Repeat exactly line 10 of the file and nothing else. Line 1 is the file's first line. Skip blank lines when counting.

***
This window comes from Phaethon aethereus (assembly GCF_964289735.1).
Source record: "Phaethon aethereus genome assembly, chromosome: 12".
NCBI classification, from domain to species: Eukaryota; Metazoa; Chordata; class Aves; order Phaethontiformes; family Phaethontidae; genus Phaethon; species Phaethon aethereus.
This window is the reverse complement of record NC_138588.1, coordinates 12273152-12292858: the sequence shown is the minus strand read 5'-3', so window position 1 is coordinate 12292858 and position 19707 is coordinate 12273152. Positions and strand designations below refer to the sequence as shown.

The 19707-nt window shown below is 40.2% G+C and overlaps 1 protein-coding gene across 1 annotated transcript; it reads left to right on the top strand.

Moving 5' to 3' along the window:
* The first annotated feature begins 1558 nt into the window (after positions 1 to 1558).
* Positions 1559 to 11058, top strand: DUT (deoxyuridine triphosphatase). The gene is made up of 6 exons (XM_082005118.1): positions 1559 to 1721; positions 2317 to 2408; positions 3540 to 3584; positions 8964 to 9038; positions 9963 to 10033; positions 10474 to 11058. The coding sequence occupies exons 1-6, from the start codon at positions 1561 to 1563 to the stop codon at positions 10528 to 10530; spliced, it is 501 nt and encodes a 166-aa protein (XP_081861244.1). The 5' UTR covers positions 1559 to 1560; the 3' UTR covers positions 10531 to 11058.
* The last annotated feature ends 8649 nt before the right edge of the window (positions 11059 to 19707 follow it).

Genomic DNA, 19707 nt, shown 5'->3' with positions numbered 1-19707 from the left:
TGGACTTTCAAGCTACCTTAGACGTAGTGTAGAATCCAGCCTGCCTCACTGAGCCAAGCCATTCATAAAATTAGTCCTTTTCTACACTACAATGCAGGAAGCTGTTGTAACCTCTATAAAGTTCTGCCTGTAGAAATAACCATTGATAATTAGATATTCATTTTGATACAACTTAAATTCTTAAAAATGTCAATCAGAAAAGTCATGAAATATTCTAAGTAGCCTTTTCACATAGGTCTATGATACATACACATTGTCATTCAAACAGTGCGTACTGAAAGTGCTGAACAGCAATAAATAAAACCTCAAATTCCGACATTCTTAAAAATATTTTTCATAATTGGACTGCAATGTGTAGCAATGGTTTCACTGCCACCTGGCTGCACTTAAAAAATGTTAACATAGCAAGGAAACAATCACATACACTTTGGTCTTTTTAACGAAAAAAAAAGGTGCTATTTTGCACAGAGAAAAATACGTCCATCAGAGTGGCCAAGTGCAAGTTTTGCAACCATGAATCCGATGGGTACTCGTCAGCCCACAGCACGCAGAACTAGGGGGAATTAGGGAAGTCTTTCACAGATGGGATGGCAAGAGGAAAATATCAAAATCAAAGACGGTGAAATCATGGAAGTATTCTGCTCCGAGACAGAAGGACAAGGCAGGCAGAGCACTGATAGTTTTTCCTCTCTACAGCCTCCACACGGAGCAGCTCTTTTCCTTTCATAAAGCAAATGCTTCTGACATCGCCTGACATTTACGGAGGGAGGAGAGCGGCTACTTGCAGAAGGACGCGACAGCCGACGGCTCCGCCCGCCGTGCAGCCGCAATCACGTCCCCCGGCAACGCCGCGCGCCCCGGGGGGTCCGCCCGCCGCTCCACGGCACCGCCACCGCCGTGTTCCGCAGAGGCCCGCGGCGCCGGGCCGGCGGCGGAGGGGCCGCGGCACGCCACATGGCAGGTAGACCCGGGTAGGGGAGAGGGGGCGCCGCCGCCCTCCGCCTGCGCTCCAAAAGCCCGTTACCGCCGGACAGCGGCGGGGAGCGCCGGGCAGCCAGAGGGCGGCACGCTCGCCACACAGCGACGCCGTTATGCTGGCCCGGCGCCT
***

Genomic DNA, 19707 nt, shown 5'->3' with positions numbered 1-19707 from the left: